It is hard to tell of course how Medicare would have been brought to balance in either case, but health reform, all by itself, cut the size of the long term Medicare funding problem by 83%.  If graphical demonstrations suit you better, here's how the Medicare deficit would have looked (along with the HI trust fund deficit), if nothing were done (the source for the following charts is the Medicare Trustees Reports from 2009 and 2010):

Medicare Revenue vs Expenditures 2009

See that big gap that was opening up more than twice the size of what is collected in payroll taxes?  See what happens to it once health reform came into play:

Medicare Revenue vs Expenditures 2010

That gap is now less a quarter of the size of what is collected in payroll taxes, making the problem far more manageable in the long term.  It is very important that one understand the significance of the HI (Part A) deficit with respect to the payroll taxes.  Medicare payroll taxes fund the trust fund, and by law, Medicare is prohibited from taking money from the general revenues to make up any shortfall in the Part A trust fund.  General revenues and premium collected can be used for Part B (i.e. doctor visits and so on).  Note also that as a percentage of GDP, the cost of Medicare in the long term is down in the long term.

Prior to the passage of health reform, Medicare was going bankrupt and being privatized at the same time.  Thanks to the ironically named "Medicare Modernization Act of 2003" under President Bush, the government was paying 14% more to cover a beneficiary through the even more ironically named private "Medicare Advantage" plans than it would with traditional Medicare.  In other words, the government was paying extra for the private insurers to privatize Medicare.  ACA puts a stop to the overpayments.  Last year, private insurers also jacked up Medicare Advantage premiums by another 14%, presenting the bill to taxpayers.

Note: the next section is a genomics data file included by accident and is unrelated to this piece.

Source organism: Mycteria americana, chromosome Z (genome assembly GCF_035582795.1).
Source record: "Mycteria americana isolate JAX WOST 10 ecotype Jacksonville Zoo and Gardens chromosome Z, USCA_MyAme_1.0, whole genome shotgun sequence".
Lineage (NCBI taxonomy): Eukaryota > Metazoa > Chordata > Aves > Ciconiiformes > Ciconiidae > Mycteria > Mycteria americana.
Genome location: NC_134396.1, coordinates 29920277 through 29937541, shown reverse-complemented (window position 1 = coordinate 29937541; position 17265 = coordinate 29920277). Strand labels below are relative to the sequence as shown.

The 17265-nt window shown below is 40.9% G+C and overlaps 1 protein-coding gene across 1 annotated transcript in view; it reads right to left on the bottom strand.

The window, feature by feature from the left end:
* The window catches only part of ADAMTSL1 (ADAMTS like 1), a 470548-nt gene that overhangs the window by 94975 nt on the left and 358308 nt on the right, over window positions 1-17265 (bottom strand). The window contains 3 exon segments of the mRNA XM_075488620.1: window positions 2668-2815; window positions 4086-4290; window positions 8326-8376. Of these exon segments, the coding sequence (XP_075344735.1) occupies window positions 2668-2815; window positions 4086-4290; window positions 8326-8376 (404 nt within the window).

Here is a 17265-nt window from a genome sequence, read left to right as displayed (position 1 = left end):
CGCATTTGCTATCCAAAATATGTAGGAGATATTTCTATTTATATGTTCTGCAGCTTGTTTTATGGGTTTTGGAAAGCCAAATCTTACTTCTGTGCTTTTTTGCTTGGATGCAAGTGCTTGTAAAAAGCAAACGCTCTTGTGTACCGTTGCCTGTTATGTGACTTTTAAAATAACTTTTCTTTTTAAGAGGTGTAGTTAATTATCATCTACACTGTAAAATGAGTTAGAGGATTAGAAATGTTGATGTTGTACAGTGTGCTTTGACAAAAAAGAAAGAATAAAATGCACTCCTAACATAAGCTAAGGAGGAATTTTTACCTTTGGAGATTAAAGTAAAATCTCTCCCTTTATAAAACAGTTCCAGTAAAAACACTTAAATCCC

Lest anyone think that the savings are artificially inflated because these reductions in payment to health service providers include the scheduled reduction to payments to doctors that Congress adjusts each year (commonly known as the "doc fix"), rest assured that is not the case.  The doc fixes apply to physician compensation, not hospital procedure and are thus covered under Medicare Part B, the Supplementary Medical Insurance program, which is funded by incoming revenue from premiums paid by beneficiaries as well as general revenue.

I don't know about you, but if a law extends the life the Medicare trust fund for an additional 12 years, I call that progressive.  If a law rescues Medicare from a looming immediate financial emergency, I call that legislation progressive.  If a law cuts the long term Medicare deficit by 83%, I call that law practical, great progressive achievement.  If a law does all three, I call that a progressive triumph.  Welcome to that progressive triumph.  Welcome to the Patient Protection and Affordable Care Act of 2010.